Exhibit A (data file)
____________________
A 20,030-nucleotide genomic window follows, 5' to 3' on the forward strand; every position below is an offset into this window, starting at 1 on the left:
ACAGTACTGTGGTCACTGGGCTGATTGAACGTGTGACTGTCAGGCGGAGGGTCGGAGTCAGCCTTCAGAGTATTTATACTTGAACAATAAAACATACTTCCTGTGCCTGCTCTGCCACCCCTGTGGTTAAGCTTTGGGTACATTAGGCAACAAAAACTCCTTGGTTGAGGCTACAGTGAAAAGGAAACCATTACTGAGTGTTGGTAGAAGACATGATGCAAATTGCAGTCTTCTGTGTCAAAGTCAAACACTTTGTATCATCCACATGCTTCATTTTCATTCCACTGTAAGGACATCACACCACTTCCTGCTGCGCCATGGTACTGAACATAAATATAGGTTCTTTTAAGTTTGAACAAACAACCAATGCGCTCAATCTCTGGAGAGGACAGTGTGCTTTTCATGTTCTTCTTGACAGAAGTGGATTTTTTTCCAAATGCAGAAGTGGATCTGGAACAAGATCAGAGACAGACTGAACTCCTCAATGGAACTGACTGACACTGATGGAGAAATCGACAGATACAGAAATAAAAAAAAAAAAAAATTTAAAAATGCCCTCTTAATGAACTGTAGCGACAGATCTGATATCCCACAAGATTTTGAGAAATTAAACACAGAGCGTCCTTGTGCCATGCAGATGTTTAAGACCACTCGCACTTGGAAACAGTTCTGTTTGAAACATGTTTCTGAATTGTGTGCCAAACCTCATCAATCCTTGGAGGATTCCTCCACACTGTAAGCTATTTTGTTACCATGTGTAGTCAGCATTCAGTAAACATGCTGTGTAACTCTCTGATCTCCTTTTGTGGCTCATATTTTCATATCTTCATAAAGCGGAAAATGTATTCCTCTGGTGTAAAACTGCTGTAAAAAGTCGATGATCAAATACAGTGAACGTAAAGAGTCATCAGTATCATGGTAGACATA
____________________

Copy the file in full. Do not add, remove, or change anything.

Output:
A 20,030-nucleotide genomic window follows, 5' to 3' on the forward strand; every position below is an offset into this window, starting at 1 on the left:
ACAGTACTGTGGTCACTGGGCTGATTGAACGTGTGACTGTCAGGCGGAGGGTCGGAGTCAGCCTTCAGAGTATTTATACTTGAACAATAAAACATACTTCCTGTGCCTGCTCTGCCACCCCTGTGGTTAAGCTTTGGGTACATTAGGCAACAAAAACTCCTTGGTTGAGGCTACAGTGAAAAGGAAACCATTACTGAGTGTTGGTAGAAGACATGATGCAAATTGCAGTCTTCTGTGTCAAAGTCAAACACTTTGTATCATCCACATGCTTCATTTTCATTCCACTGTAAGGACATCACACCACTTCCTGCTGCGCCATGGTACTGAACATAAATATAGGTTCTTTTAAGTTTGAACAAACAACCAATGCGCTCAATCTCTGGAGAGGACAGTGTGCTTTTCATGTTCTTCTTGACAGAAGTGGATTTTTTTCCAAATGCAGAAGTGGATCTGGAACAAGATCAGAGACAGACTGAACTCCTCAATGGAACTGACTGACACTGATGGAGAAATCGACAGATACAGAAATAAAAAAAAAAAAAAATTTAAAAATGCCCTCTTAATGAACTGTAGCGACAGATCTGATATCCCACAAGATTTTGAGAAATTAAACACAGAGCGTCCTTGTGCCATGCAGATGTTTAAGACCACTCGCACTTGGAAACAGTTCTGTTTGAAACATGTTTCTGAATTGTGTGCCAAACCTCATCAATCCTTGGAGGATTCCTCCACACTGTAAGCTATTTTGTTACCATGTGTAGTCAGCATTCAGTAAACATGCTGTGTAACTCTCTGATCTCCTTTTGTGGCTCATATTTTCATATCTTCATAAAGCGGAAAATGTATTCCTCTGGTGTAAAACTGCTGTAAAAAGTCGATGATCAAATACAGTGAACGTAAAGAGTCATCAGTATCATGGTAGACATA